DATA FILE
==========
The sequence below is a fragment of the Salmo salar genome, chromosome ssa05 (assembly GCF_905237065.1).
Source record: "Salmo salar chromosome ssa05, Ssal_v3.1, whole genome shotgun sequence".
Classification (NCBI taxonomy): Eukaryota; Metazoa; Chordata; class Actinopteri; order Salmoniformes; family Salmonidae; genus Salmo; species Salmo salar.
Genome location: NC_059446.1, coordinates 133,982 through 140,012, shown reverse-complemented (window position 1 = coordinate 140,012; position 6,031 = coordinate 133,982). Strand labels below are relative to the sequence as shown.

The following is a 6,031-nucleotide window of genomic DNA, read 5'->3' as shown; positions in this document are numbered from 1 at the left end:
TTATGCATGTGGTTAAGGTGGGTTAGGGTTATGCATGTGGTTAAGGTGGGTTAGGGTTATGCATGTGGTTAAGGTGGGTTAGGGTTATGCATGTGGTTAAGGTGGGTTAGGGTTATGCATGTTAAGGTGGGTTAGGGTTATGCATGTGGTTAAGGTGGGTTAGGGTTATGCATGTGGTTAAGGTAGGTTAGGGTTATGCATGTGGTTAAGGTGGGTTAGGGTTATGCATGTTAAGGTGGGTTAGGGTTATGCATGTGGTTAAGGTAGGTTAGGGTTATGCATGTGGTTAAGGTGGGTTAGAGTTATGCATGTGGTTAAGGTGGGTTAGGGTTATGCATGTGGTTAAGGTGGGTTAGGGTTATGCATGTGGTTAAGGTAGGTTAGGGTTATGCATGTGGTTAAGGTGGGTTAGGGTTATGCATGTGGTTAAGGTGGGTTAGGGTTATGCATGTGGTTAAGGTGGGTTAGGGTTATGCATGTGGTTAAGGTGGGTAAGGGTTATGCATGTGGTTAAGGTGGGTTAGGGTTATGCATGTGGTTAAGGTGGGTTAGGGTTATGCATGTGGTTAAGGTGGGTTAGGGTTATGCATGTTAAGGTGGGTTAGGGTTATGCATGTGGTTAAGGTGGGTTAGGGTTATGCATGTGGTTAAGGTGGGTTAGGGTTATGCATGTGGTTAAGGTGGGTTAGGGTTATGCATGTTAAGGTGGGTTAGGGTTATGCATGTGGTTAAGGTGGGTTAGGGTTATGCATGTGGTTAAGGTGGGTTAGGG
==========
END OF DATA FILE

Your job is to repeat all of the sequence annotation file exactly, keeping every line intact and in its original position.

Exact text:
The sequence below is a fragment of the Salmo salar genome, chromosome ssa05 (assembly GCF_905237065.1).
Source record: "Salmo salar chromosome ssa05, Ssal_v3.1, whole genome shotgun sequence".
Classification (NCBI taxonomy): Eukaryota; Metazoa; Chordata; class Actinopteri; order Salmoniformes; family Salmonidae; genus Salmo; species Salmo salar.
Genome location: NC_059446.1, coordinates 133,982 through 140,012, shown reverse-complemented (window position 1 = coordinate 140,012; position 6,031 = coordinate 133,982). Strand labels below are relative to the sequence as shown.

The following is a 6,031-nucleotide window of genomic DNA, read 5'->3' as shown; positions in this document are numbered from 1 at the left end:
TTATGCATGTGGTTAAGGTGGGTTAGGGTTATGCATGTGGTTAAGGTGGGTTAGGGTTATGCATGTGGTTAAGGTGGGTTAGGGTTATGCATGTGGTTAAGGTGGGTTAGGGTTATGCATGTTAAGGTGGGTTAGGGTTATGCATGTGGTTAAGGTGGGTTAGGGTTATGCATGTGGTTAAGGTAGGTTAGGGTTATGCATGTGGTTAAGGTGGGTTAGGGTTATGCATGTTAAGGTGGGTTAGGGTTATGCATGTGGTTAAGGTAGGTTAGGGTTATGCATGTGGTTAAGGTGGGTTAGAGTTATGCATGTGGTTAAGGTGGGTTAGGGTTATGCATGTGGTTAAGGTGGGTTAGGGTTATGCATGTGGTTAAGGTAGGTTAGGGTTATGCATGTGGTTAAGGTGGGTTAGGGTTATGCATGTGGTTAAGGTGGGTTAGGGTTATGCATGTGGTTAAGGTGGGTTAGGGTTATGCATGTGGTTAAGGTGGGTAAGGGTTATGCATGTGGTTAAGGTGGGTTAGGGTTATGCATGTGGTTAAGGTGGGTTAGGGTTATGCATGTGGTTAAGGTGGGTTAGGGTTATGCATGTTAAGGTGGGTTAGGGTTATGCATGTGGTTAAGGTGGGTTAGGGTTATGCATGTGGTTAAGGTGGGTTAGGGTTATGCATGTGGTTAAGGTGGGTTAGGGTTATGCATGTTAAGGTGGGTTAGGGTTATGCATGTGGTTAAGGTGGGTTAGGGTTATGCATGTGGTTAAGGTGGGTTAGGG